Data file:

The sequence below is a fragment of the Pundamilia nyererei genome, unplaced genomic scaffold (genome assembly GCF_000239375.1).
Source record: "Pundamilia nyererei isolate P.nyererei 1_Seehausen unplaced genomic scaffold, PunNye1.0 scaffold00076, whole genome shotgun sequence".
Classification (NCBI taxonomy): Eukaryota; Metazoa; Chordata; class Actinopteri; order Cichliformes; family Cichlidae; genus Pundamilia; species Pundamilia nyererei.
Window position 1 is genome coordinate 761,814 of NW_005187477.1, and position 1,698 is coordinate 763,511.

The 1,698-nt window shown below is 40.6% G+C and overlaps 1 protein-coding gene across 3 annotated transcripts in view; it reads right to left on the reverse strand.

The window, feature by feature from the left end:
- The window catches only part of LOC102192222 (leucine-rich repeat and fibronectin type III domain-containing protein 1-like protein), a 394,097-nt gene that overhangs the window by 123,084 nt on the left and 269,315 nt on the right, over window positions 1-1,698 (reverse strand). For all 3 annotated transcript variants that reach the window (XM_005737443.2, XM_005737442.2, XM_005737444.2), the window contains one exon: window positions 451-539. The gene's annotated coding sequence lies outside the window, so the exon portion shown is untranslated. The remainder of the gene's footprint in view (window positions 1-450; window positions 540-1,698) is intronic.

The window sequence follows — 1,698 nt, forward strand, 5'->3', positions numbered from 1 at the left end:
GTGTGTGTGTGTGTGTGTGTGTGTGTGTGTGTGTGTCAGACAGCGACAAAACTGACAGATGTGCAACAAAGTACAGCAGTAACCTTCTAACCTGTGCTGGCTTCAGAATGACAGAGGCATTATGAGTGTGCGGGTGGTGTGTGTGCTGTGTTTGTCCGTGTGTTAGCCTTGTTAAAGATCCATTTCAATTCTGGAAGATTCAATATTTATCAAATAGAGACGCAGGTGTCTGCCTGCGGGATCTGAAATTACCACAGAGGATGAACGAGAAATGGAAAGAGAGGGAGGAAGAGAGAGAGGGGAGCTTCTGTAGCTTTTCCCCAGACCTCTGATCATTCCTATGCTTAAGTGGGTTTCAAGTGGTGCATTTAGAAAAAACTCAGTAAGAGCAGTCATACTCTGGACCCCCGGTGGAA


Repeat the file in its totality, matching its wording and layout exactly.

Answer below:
The sequence below is a fragment of the Pundamilia nyererei genome, unplaced genomic scaffold (genome assembly GCF_000239375.1).
Source record: "Pundamilia nyererei isolate P.nyererei 1_Seehausen unplaced genomic scaffold, PunNye1.0 scaffold00076, whole genome shotgun sequence".
Classification (NCBI taxonomy): Eukaryota; Metazoa; Chordata; class Actinopteri; order Cichliformes; family Cichlidae; genus Pundamilia; species Pundamilia nyererei.
Window position 1 is genome coordinate 761,814 of NW_005187477.1, and position 1,698 is coordinate 763,511.

The 1,698-nt window shown below is 40.6% G+C and overlaps 1 protein-coding gene across 3 annotated transcripts in view; it reads right to left on the reverse strand.

The window, feature by feature from the left end:
- The window catches only part of LOC102192222 (leucine-rich repeat and fibronectin type III domain-containing protein 1-like protein), a 394,097-nt gene that overhangs the window by 123,084 nt on the left and 269,315 nt on the right, over window positions 1-1,698 (reverse strand). For all 3 annotated transcript variants that reach the window (XM_005737443.2, XM_005737442.2, XM_005737444.2), the window contains one exon: window positions 451-539. The gene's annotated coding sequence lies outside the window, so the exon portion shown is untranslated. The remainder of the gene's footprint in view (window positions 1-450; window positions 540-1,698) is intronic.

The window sequence follows — 1,698 nt, forward strand, 5'->3', positions numbered from 1 at the left end:
GTGTGTGTGTGTGTGTGTGTGTGTGTGTGTGTGTGTCAGACAGCGACAAAACTGACAGATGTGCAACAAAGTACAGCAGTAACCTTCTAACCTGTGCTGGCTTCAGAATGACAGAGGCATTATGAGTGTGCGGGTGGTGTGTGTGCTGTGTTTGTCCGTGTGTTAGCCTTGTTAAAGATCCATTTCAATTCTGGAAGATTCAATATTTATCAAATAGAGACGCAGGTGTCTGCCTGCGGGATCTGAAATTACCACAGAGGATGAACGAGAAATGGAAAGAGAGGGAGGAAGAGAGAGAGGGGAGCTTCTGTAGCTTTTCCCCAGACCTCTGATCATTCCTATGCTTAAGTGGGTTTCAAGTGGTGCATTTAGAAAAAACTCAGTAAGAGCAGTCATACTCTGGACCCCCGGTGGAA